Jumaat, 31 Januari 2014

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The Star Online: Business

Wall Street week ahead, stocks may face pain, though buyers remain

Posted: 31 Jan 2014 06:54 PM PST

NEW YORK: Investors may crave a quiet market this coming week to digest the recent volatility in stocks and rehash Sunday's Super Bowl, but the prospect doesn't look likely.

The catalysts that drove the Dow and the S&P 500 to their worst monthly performances since May 2012 have not gone away. The retreat from emerging markets - and stocks in general - appears to have more room to run as the factors that helped propel the market to record highs in mid-January aren't providing enough support.

Calls for a market correction have become louder, with the S&P 500 down 3.6 percent from its all-time closing high and the Federal Reserve's announcement on Wednesday that it will keep trimming its monthly bond buying.

More than 80 S&P 500 components are set to report earnings next week, but the myriad issues surrounding emerging markets remain at the forefront for investors.

"Bad news in any area of the globe is bound to make sentiment less positive in others. This isn't an issue of contagion, but there will be influence," said John Chisholm, chief investment officer of the Boston-based Acadian Asset Management, which has an emerging market equity fund with $1.2 billion in assets. "There's plenty more instability ahead."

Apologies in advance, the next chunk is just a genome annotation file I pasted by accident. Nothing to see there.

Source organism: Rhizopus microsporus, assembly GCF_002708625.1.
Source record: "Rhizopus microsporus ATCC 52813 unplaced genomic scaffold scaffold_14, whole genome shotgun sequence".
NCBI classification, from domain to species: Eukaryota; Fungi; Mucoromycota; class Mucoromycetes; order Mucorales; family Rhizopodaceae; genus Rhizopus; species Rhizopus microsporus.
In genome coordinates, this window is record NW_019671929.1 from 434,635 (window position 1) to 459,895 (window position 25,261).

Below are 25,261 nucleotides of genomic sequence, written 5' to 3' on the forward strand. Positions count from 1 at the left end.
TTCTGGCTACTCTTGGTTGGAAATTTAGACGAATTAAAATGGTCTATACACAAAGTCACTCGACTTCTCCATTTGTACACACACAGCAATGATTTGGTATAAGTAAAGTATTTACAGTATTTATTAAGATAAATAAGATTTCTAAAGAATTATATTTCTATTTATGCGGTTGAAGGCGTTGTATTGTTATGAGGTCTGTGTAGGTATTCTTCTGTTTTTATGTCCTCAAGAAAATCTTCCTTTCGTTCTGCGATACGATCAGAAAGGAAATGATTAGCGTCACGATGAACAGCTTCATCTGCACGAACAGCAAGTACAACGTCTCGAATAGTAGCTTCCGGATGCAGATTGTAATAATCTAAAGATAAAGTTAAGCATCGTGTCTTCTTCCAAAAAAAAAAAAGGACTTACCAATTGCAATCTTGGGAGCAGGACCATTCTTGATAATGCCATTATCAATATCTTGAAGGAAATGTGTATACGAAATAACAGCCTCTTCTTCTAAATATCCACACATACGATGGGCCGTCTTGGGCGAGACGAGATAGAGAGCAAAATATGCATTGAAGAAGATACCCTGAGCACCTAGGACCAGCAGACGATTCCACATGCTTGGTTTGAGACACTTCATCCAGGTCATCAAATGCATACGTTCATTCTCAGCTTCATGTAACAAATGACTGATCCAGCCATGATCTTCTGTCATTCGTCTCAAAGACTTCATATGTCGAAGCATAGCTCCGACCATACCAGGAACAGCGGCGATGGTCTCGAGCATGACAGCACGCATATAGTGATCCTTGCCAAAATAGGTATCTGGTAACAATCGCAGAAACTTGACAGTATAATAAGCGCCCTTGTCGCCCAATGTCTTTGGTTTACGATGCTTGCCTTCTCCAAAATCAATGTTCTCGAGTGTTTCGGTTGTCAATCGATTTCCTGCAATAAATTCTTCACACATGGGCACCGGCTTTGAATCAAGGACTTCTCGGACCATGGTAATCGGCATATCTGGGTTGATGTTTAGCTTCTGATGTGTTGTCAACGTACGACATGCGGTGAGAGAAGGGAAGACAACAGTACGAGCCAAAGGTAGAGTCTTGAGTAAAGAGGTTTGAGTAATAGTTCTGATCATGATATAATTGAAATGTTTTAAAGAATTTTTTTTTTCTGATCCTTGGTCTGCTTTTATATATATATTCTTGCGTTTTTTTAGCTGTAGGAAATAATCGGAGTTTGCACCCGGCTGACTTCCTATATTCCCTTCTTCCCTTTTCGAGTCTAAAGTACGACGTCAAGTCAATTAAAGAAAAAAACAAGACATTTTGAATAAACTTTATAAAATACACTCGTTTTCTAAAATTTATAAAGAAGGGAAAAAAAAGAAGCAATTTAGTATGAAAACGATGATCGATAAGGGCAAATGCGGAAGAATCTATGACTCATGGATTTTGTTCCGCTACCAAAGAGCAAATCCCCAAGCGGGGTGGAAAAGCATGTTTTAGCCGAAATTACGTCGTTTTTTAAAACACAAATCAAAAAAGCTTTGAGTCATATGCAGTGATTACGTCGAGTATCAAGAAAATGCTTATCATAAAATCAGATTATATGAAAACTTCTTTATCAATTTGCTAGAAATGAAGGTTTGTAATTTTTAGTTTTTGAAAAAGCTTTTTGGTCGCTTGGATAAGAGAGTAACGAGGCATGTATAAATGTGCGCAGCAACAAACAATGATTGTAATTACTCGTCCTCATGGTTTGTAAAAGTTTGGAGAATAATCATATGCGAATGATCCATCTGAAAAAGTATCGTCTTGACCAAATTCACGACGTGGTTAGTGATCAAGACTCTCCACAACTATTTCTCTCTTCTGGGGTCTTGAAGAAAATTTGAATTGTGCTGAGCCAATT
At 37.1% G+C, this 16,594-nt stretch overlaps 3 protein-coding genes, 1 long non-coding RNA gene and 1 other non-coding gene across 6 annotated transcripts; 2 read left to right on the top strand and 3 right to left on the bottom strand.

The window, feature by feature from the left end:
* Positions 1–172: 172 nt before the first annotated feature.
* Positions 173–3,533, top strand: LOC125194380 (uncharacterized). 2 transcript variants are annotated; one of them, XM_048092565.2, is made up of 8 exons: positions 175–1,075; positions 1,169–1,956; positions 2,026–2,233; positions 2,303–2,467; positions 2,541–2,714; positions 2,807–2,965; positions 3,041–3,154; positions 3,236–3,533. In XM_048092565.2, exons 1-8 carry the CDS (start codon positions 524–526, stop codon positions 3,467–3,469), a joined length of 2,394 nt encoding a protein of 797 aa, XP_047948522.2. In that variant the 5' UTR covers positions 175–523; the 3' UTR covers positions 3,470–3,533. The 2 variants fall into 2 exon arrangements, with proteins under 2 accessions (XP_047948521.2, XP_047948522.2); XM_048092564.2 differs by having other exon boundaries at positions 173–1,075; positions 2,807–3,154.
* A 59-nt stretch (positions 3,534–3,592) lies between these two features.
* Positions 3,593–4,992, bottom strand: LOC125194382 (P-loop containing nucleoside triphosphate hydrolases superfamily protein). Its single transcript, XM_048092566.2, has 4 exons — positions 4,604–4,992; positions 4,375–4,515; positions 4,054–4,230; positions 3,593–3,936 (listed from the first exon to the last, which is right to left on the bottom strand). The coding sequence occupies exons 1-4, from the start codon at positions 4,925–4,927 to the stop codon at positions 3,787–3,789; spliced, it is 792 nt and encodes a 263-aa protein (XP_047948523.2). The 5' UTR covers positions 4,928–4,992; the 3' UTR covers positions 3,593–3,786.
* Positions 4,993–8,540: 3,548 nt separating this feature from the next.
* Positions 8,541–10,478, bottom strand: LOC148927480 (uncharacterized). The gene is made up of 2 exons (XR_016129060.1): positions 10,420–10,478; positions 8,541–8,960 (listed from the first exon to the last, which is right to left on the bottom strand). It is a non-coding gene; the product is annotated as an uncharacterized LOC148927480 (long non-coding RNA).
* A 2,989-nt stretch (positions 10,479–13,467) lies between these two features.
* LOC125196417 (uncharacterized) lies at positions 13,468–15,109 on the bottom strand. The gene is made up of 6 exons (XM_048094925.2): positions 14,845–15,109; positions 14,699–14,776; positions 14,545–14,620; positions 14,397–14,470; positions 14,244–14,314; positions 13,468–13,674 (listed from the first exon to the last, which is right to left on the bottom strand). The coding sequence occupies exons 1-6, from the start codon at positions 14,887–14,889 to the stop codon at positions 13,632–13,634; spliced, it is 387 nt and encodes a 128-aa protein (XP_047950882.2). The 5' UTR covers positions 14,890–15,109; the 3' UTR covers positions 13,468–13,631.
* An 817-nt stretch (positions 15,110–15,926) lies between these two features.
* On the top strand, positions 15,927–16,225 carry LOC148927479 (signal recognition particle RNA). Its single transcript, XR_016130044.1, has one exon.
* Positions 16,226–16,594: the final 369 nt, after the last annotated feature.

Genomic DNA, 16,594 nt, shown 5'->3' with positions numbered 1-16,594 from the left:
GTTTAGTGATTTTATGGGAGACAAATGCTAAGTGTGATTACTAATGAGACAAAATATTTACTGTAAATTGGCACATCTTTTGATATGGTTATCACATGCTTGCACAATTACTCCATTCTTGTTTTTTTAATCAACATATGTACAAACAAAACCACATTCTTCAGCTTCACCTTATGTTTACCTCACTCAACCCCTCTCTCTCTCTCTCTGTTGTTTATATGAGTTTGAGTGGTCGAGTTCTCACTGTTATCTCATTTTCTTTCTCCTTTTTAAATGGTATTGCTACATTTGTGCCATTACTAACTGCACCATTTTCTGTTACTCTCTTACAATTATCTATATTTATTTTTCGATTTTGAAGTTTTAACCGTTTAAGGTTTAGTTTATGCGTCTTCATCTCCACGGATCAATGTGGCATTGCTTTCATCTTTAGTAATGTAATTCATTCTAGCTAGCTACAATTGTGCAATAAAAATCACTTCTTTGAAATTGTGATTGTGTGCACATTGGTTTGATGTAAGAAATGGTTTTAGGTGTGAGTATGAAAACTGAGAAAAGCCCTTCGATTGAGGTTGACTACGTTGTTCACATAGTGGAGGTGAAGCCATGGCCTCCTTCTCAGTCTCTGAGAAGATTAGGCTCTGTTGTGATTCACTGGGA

While countries such as Turkey and South Africa have taken steps to stabilize their currencies, the trend has remained negative for those assets.

The CBOE Volatility Index <.VIX>, a measure of investor anxiety, rose 34.2 percent during January to end the month at 18.41, after wrapping up 2013 at 13.72. The VIX remains below the long-term average of 20, however, and has not traded above 19 since October.

For the month of January, the Dow fell 5.3 percent and the S&P 500 lost 3.6 percent - marking their worst monthly percentage declines since May 2012. The Nasdaq fell 1.7 percent in January, its worst month since October 2012.